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  1. #1
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    Help needed in replacing a rear wheel

    I'm optomistic that some of you here can help me with the replacement of a rear wheel. I have a Mavic Ksyrium Equipe rear wheel that has developed rim splits along six of the spoke holes. Hence, I need to replace it. I've tried to be diligent in figuring out the best route to go, but am getting very mixed information. I've taken the wheel to four different bike shops to ask about replacing the wheel with something stronger. In all four shops they've been very surprised to see a wheel that has failed so badly. All four shops have also given me different information about wheels concering strength. Two of the shops say that the Mavic Ksyrium series is one of the strongest, and that includes the Equipe. One of those shops swears that the Mavic Ksyrium Elite is stronger than the Equipe. Another of the four shops says that the only way to go is Shimano Dura Ace 7800 hubs with Open Pro Mavic rims. The fourth shop says the Open Pro Mavic - Shimano combination is no stronger than the Mavic Ksyrium Elite. This fourth shop also says I can have the rim replaced and the wheel rebuilt. They think the current wheel is not typical and that there must have been some kind of defect for it to fail as it has. They also say they have to special order a rim from Mavic to get it and this could take some time. All four shops sell all of the brands mentioned. Frankly, I don't know who to believe. When I read reviews for RoadBike Review, I get mixed information as well. Is there any reliable source that evaluates these things independently? Do any of you have insight, recommendations, experience with the likes of this? All I want to do is get a reasonably decent set of wheels that perform well, let me run the 9 speed set up, and won't fail on me as the Equipe's did.
    Oh I used to be disgusted and now I try to be amused. But since their wings have got rusted, you know, the angels wanna wear my red shoes. But when they told me 'bout their side of the bargain, that's when I knew that I could not refuse. And I won't get any older, now the angels wanna wear my red shoes.

  2. #2
    Senior Member CrossChain's Avatar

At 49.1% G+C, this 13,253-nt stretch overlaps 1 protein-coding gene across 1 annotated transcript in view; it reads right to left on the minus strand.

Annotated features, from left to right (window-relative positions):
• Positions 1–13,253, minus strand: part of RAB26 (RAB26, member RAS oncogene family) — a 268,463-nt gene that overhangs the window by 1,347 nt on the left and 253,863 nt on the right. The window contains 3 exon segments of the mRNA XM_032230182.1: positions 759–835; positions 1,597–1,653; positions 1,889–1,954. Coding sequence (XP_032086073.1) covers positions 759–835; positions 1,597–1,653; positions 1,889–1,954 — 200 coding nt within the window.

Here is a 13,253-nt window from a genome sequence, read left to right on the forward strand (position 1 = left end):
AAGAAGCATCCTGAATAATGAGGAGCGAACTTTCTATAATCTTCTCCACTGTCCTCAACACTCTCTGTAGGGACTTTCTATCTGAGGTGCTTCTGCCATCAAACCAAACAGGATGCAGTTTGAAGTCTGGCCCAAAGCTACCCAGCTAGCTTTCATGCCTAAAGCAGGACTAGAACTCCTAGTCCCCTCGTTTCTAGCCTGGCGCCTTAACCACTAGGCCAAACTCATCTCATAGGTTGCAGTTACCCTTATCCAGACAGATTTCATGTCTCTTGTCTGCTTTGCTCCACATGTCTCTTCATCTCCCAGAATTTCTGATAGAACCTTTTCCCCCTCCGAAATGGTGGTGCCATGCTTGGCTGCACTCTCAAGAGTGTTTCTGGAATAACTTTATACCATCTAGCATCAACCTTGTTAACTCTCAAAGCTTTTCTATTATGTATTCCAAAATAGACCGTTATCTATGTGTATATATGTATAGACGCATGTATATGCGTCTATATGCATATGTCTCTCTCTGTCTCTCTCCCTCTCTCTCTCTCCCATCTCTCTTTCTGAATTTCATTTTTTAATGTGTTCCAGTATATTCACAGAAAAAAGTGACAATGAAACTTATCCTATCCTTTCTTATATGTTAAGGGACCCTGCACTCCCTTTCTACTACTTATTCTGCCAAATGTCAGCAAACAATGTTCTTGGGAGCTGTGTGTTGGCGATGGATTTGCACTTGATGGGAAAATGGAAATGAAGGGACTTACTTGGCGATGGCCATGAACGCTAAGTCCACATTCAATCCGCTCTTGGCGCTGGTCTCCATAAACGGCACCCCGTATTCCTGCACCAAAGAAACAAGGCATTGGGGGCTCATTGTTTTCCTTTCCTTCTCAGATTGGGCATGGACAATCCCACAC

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    Wheels are personal, based on individual experience and a little on bikie world hype and a lot on the circumstances that describe you and your particular cycling style and needs. Personally, mid-sized me has been using Mavic Open Pro's with both 105 and Ultegra hubs for some time now on multiple bikes and thousands of miles. No complaints. Two sets were handbuilt, two from Performance. Only differene I could tell was that the Performance needed truing sooner, but once that was done, have been as good as the handbuilt.

    For 165lb rides-on-all-sorts-of-road-surfaces me, the Open Pro's are the right balance of strength, weight, cost, and ride feel. I was a fan of MA 40's before the OP's.

    FWIW, in 1987 I bought a bike with Wolber Alpines...a kind of mid range wheel. The lasted for thousands of miles and the 105 hubs did, too...with maintenance, before the rear rim developed cracks around the eyelets.

    Generally, I ride "light", jump or avoid major dings in the pavement. Riding style makes a difference I think.
    Riding and aging don't get easier, you just get slower at slowing down.] (FiftyPlus observation inspired by G. Lemond.)

  3. #3
    feros ferio John E's Avatar
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    Any reputable brand of rim with at least 32 spokes.
    "Early to bed, early to rise. Work like hell, and advertise." -- George Stahlman
    Capo [dschaw'-poe]: 1959 Modell Campagnolo, S/N 40324; 1960 Sieger, S/N 42624
    Peugeot: 1970 UO-8, S/N 0010468
    Bianchi: 1981 Campione d'Italia, S/N 1.M9914
    Schwinn: 1988 Project KOM-10, S/N F804069

  4. #4
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    Post this over in the road fourm or search on wheels. There are many posts and many differing thoughts on the subject. I think it does depend on your budget and your riding habits/needs. I have a set of Campy Vento 2006 wheels on my main training rig and I think the things are bombproof. The only problem seems the 2007 is impossible to get in Shimano hub. FSA RD-80(now called RD-200) have also been good for me. One qualifier - I'm under 140 lbs.

  5. #5
    Let's do a Century jppe's Avatar
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    Pricepoint can have a huge impact on choices as well. There is also a rider weight limit on some lightweight wheels as you probably know. Other determining factors are what the wheel will be used for-everyday riding, mountains, time trials, etc.

    The splits are certainly not really unusual for older wheels but also are uncommon for that rim.

    A 32 spoke wheel with a Mavic Open Pro rims are usually really solid wheels so hard to argue with a choice like that. For me, those would be good everyday wheels and I'd opt for a lighter wheel for riding that I do that has a lot of climbing.

  6. #6
    Senior Member gear's Avatar
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    My aproach would be different than yours. I would assume that the failure was an anomolie (I think you were told that by at least one shop) and that I wouldn't be so concerned about getting a stronger rim. I would probably get the same rim and hope this one isn't a lemon.

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